We generally try to avoid the WAG wankbait the tabloid websites shoehorn into their football section, because it’s there every single day and it’s just too miserably depressing for words, but sometimes it’s too egregious and we simply wouldn’t be doing our very important job if we didn’t draw attention to it. Today is one such day. Here’s The Sun headline:
‘Dele Alli’s girlfriend Cindy Kimberly joins no bra club after bizarre wardrobe malfunction at Cannes’
We’ve also today discovered that ‘joins no bra club’ is now one of the little phrases The Sun likes to use in lots of the headlines for this kind of story, confirming they are written for – and quite possibly by – 14-year-old boys, but let’s leave that.
Because we can all have a good guess about what the ‘no bra club’ is and we all know what the long-established euphemism ‘wardrobe malfunction’ means, don’t we? This is a headline clearly designed to lure in scrolling masturbators with the promise of seeing something titillating they weren’t meant to see.
So, what was the ‘wardrobe malfunction’ here?
‘However, it was almost a disaster for her as the dress arrived late, meaning she had to delay her appearance on the red carpet by a day.’
That’s not what it means, and you know that’s not what it means. Does prefacing a phrase with the word ‘bizarre’ now mean we can all just completely change the meaning of said phrase? Is this really what anyone wanted to become a journalist to do? Are we really devoting 200 words to being indignant on behalf of masturbating Sun readers? So many questions, so few answers.
We’re all going on a mini-retirement
Lighter news now. We know you all saw this yesterday afternoon but we simply cannot ignore Gary Neville inventing ‘holidays’ in real-time.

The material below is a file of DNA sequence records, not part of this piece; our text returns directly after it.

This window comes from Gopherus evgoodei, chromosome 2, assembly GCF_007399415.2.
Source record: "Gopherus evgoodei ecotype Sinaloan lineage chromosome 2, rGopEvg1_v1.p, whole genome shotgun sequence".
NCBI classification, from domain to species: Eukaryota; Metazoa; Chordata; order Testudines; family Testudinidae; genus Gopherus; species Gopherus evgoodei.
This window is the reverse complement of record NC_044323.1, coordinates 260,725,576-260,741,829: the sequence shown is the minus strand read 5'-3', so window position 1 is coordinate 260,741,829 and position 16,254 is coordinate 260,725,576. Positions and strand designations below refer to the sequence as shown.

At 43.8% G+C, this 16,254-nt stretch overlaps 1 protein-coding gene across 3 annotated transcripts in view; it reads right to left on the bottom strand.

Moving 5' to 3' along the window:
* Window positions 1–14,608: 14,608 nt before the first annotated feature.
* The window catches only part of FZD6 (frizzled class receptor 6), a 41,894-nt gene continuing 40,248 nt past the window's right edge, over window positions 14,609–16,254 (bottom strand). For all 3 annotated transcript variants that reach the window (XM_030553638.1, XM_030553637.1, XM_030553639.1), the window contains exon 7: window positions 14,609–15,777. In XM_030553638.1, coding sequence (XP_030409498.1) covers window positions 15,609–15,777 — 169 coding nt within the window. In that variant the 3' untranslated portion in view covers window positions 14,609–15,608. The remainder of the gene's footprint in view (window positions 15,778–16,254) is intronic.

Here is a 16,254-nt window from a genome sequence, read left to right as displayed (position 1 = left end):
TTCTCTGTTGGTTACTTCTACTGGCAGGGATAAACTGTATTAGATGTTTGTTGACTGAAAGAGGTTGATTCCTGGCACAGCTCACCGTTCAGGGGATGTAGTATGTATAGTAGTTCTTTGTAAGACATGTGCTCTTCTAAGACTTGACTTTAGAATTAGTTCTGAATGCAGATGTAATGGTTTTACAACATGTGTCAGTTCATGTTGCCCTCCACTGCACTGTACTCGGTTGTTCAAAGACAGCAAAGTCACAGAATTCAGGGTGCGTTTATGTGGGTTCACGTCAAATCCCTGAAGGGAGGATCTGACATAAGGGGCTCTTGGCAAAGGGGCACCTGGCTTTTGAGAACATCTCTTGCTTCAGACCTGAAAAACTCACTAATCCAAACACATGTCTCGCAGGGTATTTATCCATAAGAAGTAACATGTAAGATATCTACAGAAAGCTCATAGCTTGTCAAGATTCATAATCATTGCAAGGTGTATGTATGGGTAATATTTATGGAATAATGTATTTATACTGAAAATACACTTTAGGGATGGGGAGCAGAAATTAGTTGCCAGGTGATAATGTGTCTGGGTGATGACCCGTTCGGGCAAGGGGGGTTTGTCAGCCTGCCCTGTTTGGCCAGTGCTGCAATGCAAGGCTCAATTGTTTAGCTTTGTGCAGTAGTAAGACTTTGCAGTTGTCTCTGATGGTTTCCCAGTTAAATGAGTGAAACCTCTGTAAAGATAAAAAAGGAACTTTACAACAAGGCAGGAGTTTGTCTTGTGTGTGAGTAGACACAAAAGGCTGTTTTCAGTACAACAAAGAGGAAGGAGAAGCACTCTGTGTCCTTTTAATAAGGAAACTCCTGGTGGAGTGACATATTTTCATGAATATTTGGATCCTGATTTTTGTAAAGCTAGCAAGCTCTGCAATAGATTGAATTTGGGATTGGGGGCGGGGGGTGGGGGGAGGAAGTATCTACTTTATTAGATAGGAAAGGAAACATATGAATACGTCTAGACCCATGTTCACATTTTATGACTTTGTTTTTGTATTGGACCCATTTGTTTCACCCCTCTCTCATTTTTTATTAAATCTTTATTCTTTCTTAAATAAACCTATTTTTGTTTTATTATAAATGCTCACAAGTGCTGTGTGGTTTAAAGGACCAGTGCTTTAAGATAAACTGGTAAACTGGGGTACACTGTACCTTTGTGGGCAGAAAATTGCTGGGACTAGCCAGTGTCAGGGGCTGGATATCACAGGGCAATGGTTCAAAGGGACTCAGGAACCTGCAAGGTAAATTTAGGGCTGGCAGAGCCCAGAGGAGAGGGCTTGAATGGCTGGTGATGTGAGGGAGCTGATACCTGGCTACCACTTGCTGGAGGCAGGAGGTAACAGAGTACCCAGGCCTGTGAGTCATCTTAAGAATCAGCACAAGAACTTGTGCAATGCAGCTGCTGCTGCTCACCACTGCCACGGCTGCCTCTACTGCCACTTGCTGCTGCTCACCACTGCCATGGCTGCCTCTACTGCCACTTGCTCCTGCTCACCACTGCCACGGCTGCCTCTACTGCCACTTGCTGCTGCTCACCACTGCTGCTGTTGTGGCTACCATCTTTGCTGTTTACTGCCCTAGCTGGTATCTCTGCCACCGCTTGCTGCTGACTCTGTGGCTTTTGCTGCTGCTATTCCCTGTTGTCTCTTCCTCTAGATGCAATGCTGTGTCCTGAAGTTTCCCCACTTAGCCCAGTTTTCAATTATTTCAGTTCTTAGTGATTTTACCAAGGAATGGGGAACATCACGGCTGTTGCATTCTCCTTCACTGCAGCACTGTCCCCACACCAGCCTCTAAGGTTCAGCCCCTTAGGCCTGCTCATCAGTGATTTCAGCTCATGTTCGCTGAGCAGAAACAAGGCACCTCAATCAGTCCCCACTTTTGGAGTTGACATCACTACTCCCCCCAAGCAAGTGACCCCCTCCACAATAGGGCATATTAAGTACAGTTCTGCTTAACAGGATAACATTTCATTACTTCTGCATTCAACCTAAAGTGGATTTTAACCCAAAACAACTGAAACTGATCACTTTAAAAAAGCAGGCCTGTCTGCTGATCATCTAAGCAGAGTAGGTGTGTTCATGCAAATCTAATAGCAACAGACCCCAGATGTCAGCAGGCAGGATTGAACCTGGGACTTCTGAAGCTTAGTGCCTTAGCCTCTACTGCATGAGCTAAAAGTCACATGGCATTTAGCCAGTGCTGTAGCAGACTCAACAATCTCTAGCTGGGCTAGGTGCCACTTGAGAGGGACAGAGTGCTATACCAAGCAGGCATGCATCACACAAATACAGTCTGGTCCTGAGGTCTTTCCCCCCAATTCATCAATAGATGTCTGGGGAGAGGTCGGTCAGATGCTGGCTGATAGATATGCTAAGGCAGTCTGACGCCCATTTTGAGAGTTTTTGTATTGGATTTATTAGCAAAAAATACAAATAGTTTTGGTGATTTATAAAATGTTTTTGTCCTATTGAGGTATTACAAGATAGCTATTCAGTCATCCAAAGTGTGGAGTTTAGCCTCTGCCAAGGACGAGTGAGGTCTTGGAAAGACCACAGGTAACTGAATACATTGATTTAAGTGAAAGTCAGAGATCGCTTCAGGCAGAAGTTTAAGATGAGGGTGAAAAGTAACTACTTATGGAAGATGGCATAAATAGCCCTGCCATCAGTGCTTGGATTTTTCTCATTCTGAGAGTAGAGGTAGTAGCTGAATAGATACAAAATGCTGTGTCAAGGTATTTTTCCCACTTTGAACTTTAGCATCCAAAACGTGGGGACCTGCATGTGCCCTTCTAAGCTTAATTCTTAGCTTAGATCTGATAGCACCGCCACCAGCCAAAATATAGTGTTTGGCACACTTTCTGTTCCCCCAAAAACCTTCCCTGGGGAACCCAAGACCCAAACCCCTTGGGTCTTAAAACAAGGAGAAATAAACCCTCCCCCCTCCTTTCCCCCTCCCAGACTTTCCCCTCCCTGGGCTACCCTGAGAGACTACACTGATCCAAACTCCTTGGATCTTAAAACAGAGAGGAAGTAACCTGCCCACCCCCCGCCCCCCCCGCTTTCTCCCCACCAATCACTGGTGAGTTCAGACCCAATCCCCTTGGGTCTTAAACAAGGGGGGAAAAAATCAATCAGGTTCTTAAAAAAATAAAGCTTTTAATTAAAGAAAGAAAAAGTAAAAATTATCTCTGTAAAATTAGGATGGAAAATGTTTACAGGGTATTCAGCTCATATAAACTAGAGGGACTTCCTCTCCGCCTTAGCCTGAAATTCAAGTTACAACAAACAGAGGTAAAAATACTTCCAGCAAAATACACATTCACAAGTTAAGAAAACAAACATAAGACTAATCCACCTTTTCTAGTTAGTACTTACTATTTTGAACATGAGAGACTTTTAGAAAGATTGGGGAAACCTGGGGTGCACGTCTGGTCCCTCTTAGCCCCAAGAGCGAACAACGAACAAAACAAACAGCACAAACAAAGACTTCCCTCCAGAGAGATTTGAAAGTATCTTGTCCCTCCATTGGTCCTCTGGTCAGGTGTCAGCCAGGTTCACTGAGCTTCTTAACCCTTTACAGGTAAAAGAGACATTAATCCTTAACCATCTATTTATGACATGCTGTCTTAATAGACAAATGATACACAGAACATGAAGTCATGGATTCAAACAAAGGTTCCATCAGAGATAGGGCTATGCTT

Having made the terrible mistake of going on one of those dreadful entrepreneurial grind-set side-hustle LinkedIn-post-made-flesh podcasts they have now, Neville has managed to leave even the host of said podcast incredulous with the sheer scale of his nonsense.
“This weekend I’m going to Spain from Friday to Monday morning. I call that a mini-retirement.”
Even host Steven Bartlett can’t let that slide. “So… that’s a weekend?” Wrong, Steven.
“It’s basically where I can say for three days that I’m there and I’m basically taking it easy. I don’t think about work – but I will.
“Some of my best ideas come when I’m on these types of trips. But then in six weeks, I’ll have another mini-retirement for five days rather than thinking you’re going to stop for six months for a sort of sabbatical.
“That’s probably not going to happen for people like you or me because we basically don’t work that way. So having lots of mini-retirements during the year is what I try to do.”
That’s annual leave, Gary. You’ve invented holidays. We were all set to go off the deep end for about 800 deeply confused and confusing words about this, but luckily our good friends at Planet Football have already done so and saved us the bother, so bless them for that.
Away and clear